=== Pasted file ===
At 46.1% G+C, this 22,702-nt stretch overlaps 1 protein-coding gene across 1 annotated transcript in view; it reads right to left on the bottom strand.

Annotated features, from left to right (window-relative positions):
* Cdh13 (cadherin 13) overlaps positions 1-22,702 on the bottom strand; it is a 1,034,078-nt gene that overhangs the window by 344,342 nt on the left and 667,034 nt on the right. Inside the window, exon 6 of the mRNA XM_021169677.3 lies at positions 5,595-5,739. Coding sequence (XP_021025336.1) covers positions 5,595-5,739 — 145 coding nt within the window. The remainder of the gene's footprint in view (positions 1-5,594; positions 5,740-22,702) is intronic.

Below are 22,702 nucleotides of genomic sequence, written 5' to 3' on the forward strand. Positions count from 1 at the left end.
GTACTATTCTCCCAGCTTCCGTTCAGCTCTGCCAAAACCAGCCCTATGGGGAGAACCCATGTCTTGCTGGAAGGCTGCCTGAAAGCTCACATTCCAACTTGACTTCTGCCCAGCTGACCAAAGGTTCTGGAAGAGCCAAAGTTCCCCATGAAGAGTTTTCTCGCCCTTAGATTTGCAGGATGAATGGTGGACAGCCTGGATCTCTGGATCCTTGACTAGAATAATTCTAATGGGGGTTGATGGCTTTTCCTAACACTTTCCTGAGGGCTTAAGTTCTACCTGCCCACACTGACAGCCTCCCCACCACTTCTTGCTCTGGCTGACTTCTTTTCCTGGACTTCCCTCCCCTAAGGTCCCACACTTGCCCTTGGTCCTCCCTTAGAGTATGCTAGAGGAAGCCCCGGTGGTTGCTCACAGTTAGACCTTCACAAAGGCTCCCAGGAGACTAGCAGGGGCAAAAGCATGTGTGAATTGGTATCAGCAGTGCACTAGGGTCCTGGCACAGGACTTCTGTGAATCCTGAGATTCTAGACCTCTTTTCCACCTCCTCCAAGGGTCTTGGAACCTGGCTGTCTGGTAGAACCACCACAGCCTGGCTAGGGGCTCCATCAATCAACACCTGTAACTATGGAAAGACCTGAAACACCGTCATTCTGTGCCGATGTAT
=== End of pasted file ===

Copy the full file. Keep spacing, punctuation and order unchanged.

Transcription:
At 46.1% G+C, this 22,702-nt stretch overlaps 1 protein-coding gene across 1 annotated transcript in view; it reads right to left on the bottom strand.

Annotated features, from left to right (window-relative positions):
* Cdh13 (cadherin 13) overlaps positions 1-22,702 on the bottom strand; it is a 1,034,078-nt gene that overhangs the window by 344,342 nt on the left and 667,034 nt on the right. Inside the window, exon 6 of the mRNA XM_021169677.3 lies at positions 5,595-5,739. Coding sequence (XP_021025336.1) covers positions 5,595-5,739 — 145 coding nt within the window. The remainder of the gene's footprint in view (positions 1-5,594; positions 5,740-22,702) is intronic.

Below are 22,702 nucleotides of genomic sequence, written 5' to 3' on the forward strand. Positions count from 1 at the left end.
GTACTATTCTCCCAGCTTCCGTTCAGCTCTGCCAAAACCAGCCCTATGGGGAGAACCCATGTCTTGCTGGAAGGCTGCCTGAAAGCTCACATTCCAACTTGACTTCTGCCCAGCTGACCAAAGGTTCTGGAAGAGCCAAAGTTCCCCATGAAGAGTTTTCTCGCCCTTAGATTTGCAGGATGAATGGTGGACAGCCTGGATCTCTGGATCCTTGACTAGAATAATTCTAATGGGGGTTGATGGCTTTTCCTAACACTTTCCTGAGGGCTTAAGTTCTACCTGCCCACACTGACAGCCTCCCCACCACTTCTTGCTCTGGCTGACTTCTTTTCCTGGACTTCCCTCCCCTAAGGTCCCACACTTGCCCTTGGTCCTCCCTTAGAGTATGCTAGAGGAAGCCCCGGTGGTTGCTCACAGTTAGACCTTCACAAAGGCTCCCAGGAGACTAGCAGGGGCAAAAGCATGTGTGAATTGGTATCAGCAGTGCACTAGGGTCCTGGCACAGGACTTCTGTGAATCCTGAGATTCTAGACCTCTTTTCCACCTCCTCCAAGGGTCTTGGAACCTGGCTGTCTGGTAGAACCACCACAGCCTGGCTAGGGGCTCCATCAATCAACACCTGTAACTATGGAAAGACCTGAAACACCGTCATTCTGTGCCGATGTAT